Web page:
subsection 21B(4) provides that the reduction is to be a maximum of 50% of the benefit payable and that this 50% is calculated without reference to the commutation. Item 24 extends the same principle to situations where the office-holder is subject to

  • a pension reduction because of the operation of section 21B, and
  • a pension reduction because they have elected to commute an amount as a lump sum to pay a post-retirement surcharge assessment, under proposed section 18A.

In other words, the 50% reduction attributable to taking up an office of profit is calculated without taking into account the reduction attributable to the section 18A election.

Before deciding whether to make a post-retirement commutation to pay a surcharge assessment, a retired member (or where eligible for a pension, their surviving spouse or dependent child) may seek advice from the Trust. Proposed section 24E gives the Trust power to give the person 'such advice as it thinks appropriate'.

As the PCSS is an unfunded defined benefits scheme, the Trust does not ordinarily pay financial contributions nor surcharge bills year by year. Instead, when a lump sum or pension begins to be paid, the Trust must forward within a month an amount equal to the full surcharge debt on the member's account: subsection 16(6) of the 1997 Act. Currently, these amounts are paid out of an annual appropriation. Item 27 will ensure that after 1 July 2001 they will be paid from a special appropriation. A special appropriation is a standing authority to appropriate money from consolidated revenue for a specified purpose, and does not require annual authorisation from Parliament. As a result of this amendment, that cost of the PCSS becomes less transparent.

The provisions for surcharge-related post-retirement commutations by members, spouses and children in the Bill apply whether the assessment was issued before or after Royal Assent is given to the Bill: item 29. In the case of spouses and children, the provisions apply whether the member's death occurred before or after Royal Assent to the Bill: item 30.

The amendments to subsection 18(8A) (in items 7-11) will not apply to a member who is entitled, at the time of Royal Assent, to a reduced pension unless that person subsequently either makes a surcharge commutation election or is re-elected to parliament and then retires: item 28.

Schedule 2-Amendments to the Superannuation Act 1976 (the CSS)

Proposed Part IXA (inserted by item 4) will permit for CSS scheme members the same option as provided in Schedule 1 for parliamentarians: an election to commute part of a pension to a lump sum in order to pay off a post-retirement assessment of surcharge liability. The pension will be reduced accordingly to take account of the amount commuted as a lump sum.

The same procedure applies as that set out in Schedule 1 and described above: a CSS pension recipient who is sent a post-retirement surcharge assessment has 3 months to notify the CSS Board that he/she has elected to commute a particular amount as a lump sum so that it can be forwarded by the Board to the ATO to pay off the surcharge liability. The pension will be reduced accordingly, in line with a formula contained in proposed subsection 146C(7). A conversion factor must be calculated, taking account of the person's age at the time they make the election, as well as any other relevant factors. The conversion factor will provide for the surcharge liability to be spread across the expected life of the pension: proposed section 146D.(7) The Explanatory Memorandum draws attention to the fact that some pensions payable under the CSS scheme are subject to indexation while some are not, so different conversion factors will need to be determined, on the basis of actuarial advice. Determinations of the relevant conversion factor must be published in the Gazette: proposed subsection 146D(3).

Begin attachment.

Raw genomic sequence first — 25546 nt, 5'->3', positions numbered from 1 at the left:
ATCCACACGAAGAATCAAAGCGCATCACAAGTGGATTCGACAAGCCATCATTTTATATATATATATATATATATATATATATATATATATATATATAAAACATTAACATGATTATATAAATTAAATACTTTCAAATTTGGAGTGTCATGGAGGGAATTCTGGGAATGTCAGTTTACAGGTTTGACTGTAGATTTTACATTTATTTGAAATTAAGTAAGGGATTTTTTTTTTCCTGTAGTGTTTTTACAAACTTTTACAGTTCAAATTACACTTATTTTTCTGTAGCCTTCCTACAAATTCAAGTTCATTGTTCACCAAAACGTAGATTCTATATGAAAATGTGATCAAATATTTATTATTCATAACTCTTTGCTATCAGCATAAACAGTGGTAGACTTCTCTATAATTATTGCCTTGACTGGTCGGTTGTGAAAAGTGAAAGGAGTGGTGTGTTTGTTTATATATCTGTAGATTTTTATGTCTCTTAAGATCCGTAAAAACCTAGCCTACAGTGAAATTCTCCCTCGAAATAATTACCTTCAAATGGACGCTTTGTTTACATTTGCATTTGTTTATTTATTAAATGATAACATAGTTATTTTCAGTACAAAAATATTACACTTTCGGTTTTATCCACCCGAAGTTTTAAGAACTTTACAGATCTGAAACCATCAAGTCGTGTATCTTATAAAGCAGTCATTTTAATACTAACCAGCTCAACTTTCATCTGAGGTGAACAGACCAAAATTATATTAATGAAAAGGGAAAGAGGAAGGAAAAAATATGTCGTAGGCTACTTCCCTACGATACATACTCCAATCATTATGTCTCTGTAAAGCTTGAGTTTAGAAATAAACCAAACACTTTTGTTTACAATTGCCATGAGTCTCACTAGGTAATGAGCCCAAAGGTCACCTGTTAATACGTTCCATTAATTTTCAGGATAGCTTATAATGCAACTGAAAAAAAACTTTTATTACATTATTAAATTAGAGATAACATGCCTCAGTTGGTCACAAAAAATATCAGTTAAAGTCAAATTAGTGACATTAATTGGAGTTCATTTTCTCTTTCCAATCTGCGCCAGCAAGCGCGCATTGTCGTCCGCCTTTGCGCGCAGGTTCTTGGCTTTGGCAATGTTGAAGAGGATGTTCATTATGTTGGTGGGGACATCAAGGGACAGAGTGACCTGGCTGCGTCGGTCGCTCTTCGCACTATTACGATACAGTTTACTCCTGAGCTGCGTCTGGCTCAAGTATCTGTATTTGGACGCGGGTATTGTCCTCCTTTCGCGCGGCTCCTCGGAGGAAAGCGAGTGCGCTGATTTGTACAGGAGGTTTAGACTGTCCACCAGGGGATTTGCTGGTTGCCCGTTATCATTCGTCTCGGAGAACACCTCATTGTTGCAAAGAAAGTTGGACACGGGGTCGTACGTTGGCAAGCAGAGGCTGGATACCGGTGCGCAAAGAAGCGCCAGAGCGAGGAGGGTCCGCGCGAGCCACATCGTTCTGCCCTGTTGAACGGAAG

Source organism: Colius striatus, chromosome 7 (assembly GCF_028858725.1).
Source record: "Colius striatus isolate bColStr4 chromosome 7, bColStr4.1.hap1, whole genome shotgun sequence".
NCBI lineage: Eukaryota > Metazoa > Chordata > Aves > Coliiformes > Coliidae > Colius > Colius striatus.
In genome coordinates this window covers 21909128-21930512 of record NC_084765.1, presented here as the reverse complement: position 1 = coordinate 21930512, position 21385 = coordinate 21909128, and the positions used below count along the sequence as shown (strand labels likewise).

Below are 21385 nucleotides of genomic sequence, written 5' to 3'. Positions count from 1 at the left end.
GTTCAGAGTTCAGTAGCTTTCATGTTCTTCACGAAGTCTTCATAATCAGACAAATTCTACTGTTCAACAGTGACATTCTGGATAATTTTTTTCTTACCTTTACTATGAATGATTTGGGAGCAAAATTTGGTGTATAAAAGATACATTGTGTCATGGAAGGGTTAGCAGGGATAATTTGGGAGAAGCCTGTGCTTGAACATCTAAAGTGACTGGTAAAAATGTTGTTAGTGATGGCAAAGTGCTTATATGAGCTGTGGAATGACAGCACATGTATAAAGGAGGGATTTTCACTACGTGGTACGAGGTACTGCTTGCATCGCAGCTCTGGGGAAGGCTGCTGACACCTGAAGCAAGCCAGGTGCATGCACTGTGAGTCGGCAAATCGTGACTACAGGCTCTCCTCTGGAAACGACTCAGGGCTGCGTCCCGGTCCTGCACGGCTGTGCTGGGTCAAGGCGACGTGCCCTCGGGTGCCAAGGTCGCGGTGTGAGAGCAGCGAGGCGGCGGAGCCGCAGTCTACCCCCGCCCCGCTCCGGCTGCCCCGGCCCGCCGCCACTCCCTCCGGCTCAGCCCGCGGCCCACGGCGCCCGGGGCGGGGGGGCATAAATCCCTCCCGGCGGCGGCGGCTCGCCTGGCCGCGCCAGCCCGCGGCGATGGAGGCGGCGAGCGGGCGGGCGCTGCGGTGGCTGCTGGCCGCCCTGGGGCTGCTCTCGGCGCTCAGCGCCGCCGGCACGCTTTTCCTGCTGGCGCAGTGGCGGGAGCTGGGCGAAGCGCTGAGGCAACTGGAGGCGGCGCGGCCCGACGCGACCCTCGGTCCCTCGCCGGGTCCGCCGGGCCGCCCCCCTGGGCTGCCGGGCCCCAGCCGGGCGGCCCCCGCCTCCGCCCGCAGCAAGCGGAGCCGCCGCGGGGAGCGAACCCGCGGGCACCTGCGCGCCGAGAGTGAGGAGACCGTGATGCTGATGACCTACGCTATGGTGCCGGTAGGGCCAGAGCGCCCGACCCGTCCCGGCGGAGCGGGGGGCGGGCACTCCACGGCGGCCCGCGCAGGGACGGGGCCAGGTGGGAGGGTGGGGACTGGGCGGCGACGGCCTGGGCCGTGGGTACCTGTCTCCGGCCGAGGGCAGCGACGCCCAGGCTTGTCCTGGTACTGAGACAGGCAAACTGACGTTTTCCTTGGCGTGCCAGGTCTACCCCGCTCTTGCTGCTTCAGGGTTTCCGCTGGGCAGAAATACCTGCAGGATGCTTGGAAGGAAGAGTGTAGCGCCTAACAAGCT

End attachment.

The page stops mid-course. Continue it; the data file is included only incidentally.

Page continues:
Indexation also explains the presence of proposed subsection 146C(9). If a member elects to commute for surcharge purposes between the start of the financial year and the making of the first fortnightly pension payment, the Act will deem the election to have been made on the day after the first fortnightly pension payment. This will ensure, as the Explanatory Memorandum points out, 'that any indexation is applied to the rate of pension before reduction'.

The Bill also permits surviving eligible spouses (proposed sections 146E-146F) and surviving eligible children (proposed sections 146G-146H) to take up the same option of commutation when confronted by a post-retirement surcharge assessment. Again the same procedures apply: 3 months to notify an election, payment forwarded to the ATO by the CSS Board and a consequent pension reduction based on a conversion factor which takes actuarial advice as well as relevant personal and other factors into account.